South Africa is in the midst of spring, and there is no end to the flowers.1 Every few weeks, there are new arrangements of shape, size and colour at the waysides that come and go in turn.
Some sparkle on shrubs that in every other season give nothing away of their splendour. Some burst from bulbs straight from the ground—just stem, no leaves at all. Some flutter gently amid the grasses—shy, though they need not be so.
Some dazzle with striking colour, insisting one stops and stares. Some are strange, barely recognisable as what they are—for that reason, all the more lovely. Some are so small that on hands and knees one must descend to see them at all.
Were I to catalogue every species I have seen this season, my updates would be frequent and long, but permit me one more occasion to show some of the specimens that now are in bloom:
Or wild animals: late Thursday afternoon, I saw for the first time a pair of Otocyon megalotis, Bat-eared foxes! I regret I was not able to photograph them.
To me, spring is a time of involuntary inspiration. In the past month alone, I have composed many new poetic sketches inspired by the flowers I encountered, most of them for the first time, as what bloomed last year, now is nowhere to be found, replaced by different species.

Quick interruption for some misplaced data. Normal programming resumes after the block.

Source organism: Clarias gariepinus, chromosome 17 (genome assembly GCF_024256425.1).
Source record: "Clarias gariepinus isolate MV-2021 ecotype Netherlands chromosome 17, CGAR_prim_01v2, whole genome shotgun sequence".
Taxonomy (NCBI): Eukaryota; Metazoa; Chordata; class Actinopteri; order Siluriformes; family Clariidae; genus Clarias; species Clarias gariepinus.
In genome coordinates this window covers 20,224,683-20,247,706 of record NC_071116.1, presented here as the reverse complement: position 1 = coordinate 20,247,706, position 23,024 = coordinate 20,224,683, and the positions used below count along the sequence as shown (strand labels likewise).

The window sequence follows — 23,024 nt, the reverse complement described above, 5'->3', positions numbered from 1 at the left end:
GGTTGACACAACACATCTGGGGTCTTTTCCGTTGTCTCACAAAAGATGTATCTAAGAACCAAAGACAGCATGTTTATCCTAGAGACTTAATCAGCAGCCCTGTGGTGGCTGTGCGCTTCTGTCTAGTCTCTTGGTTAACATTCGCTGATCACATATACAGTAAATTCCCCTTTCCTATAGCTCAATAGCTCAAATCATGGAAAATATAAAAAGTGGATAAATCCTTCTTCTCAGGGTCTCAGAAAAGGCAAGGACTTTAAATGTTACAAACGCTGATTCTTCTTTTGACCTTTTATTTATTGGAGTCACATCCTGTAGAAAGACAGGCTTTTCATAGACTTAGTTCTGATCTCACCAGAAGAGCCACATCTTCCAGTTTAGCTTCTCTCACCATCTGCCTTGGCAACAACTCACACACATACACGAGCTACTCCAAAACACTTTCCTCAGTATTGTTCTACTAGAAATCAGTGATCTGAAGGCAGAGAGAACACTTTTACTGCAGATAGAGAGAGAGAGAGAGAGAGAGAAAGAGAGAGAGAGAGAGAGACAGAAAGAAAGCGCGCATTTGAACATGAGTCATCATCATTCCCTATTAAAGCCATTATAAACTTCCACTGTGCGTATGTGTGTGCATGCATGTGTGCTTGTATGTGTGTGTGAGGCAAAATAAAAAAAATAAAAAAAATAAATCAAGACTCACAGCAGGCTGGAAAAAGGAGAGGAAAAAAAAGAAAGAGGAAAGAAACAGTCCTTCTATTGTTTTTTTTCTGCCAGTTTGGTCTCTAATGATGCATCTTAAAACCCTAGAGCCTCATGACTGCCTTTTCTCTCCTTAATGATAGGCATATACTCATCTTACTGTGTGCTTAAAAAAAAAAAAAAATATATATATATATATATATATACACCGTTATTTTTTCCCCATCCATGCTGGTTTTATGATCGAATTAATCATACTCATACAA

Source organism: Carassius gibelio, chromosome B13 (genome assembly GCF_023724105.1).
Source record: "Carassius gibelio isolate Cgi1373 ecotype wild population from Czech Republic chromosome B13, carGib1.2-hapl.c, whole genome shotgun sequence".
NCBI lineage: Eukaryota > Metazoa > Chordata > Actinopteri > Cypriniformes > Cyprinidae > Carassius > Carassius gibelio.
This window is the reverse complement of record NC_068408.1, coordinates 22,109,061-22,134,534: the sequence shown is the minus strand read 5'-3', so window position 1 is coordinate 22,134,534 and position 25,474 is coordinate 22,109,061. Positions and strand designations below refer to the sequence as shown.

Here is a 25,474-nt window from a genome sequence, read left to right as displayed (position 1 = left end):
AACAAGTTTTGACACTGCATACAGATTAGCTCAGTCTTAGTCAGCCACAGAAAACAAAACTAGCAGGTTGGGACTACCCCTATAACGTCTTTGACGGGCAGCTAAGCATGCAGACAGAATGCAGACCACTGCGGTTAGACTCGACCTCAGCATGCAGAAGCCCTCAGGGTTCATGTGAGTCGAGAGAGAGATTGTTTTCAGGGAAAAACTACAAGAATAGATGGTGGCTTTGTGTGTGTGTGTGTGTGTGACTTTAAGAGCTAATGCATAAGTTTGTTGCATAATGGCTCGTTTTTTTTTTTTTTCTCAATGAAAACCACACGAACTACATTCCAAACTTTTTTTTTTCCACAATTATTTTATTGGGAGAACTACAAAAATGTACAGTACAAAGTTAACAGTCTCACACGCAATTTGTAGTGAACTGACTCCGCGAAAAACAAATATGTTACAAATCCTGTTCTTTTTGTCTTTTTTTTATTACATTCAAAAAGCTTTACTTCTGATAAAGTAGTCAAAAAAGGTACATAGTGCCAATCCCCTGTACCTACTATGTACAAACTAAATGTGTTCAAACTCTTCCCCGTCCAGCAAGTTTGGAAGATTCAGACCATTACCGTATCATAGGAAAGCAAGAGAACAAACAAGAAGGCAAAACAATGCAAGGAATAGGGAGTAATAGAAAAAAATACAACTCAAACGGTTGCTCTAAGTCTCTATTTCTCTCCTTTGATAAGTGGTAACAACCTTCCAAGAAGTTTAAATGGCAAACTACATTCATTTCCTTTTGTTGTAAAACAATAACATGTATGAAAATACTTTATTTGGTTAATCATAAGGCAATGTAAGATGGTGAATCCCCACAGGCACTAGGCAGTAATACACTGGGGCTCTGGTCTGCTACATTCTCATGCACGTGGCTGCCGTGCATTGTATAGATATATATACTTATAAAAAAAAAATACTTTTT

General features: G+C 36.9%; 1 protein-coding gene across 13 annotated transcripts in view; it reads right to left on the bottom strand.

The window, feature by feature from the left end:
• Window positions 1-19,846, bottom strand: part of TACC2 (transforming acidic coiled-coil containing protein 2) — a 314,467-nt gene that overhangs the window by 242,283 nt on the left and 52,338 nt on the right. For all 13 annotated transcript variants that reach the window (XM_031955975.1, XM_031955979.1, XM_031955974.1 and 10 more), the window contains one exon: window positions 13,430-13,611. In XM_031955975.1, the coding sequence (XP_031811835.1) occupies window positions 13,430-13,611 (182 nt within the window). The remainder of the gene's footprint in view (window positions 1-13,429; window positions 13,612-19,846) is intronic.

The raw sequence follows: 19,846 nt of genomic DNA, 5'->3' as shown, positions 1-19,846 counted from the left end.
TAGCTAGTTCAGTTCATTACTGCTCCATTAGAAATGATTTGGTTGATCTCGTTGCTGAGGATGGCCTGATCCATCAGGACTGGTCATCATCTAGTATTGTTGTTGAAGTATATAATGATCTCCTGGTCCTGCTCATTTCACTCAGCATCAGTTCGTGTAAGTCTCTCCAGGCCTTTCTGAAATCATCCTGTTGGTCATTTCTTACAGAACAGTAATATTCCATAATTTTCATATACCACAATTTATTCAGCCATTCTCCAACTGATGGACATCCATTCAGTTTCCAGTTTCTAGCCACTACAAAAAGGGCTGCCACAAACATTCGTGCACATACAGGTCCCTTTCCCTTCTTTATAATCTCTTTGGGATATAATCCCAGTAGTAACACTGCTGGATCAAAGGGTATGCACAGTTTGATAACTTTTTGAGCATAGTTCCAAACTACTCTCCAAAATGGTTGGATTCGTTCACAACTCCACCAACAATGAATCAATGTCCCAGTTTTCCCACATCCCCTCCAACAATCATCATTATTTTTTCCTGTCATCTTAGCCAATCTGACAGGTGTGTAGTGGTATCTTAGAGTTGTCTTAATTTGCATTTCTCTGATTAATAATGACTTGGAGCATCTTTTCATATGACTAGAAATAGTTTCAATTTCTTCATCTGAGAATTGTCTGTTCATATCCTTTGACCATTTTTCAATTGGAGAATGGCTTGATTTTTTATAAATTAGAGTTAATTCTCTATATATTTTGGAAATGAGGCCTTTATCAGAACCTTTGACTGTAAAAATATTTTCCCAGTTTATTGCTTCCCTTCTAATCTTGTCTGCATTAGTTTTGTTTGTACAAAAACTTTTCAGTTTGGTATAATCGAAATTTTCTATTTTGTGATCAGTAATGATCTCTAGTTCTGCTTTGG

Incidentally, I have noticed in my new sketches a sudden predilection for rhyming couplets in trimetre.1 Spontaneously, they take on the lively AA BB CC and so on rhyming scheme. I do not object; what better way to express the simple and cheerful feelings that move me to write, just now!
Of course, these new sketches are for a future, second anthology—I am yet working on the first—but, in the embrace of Persephone, how could I refuse to comply? I confess I feel a sense of frustration that days are so short and the list of what I wish to achieve in them so long.
da-DUM da-DUM da-DUM / da-DUM da-DUM da-DUM and so on.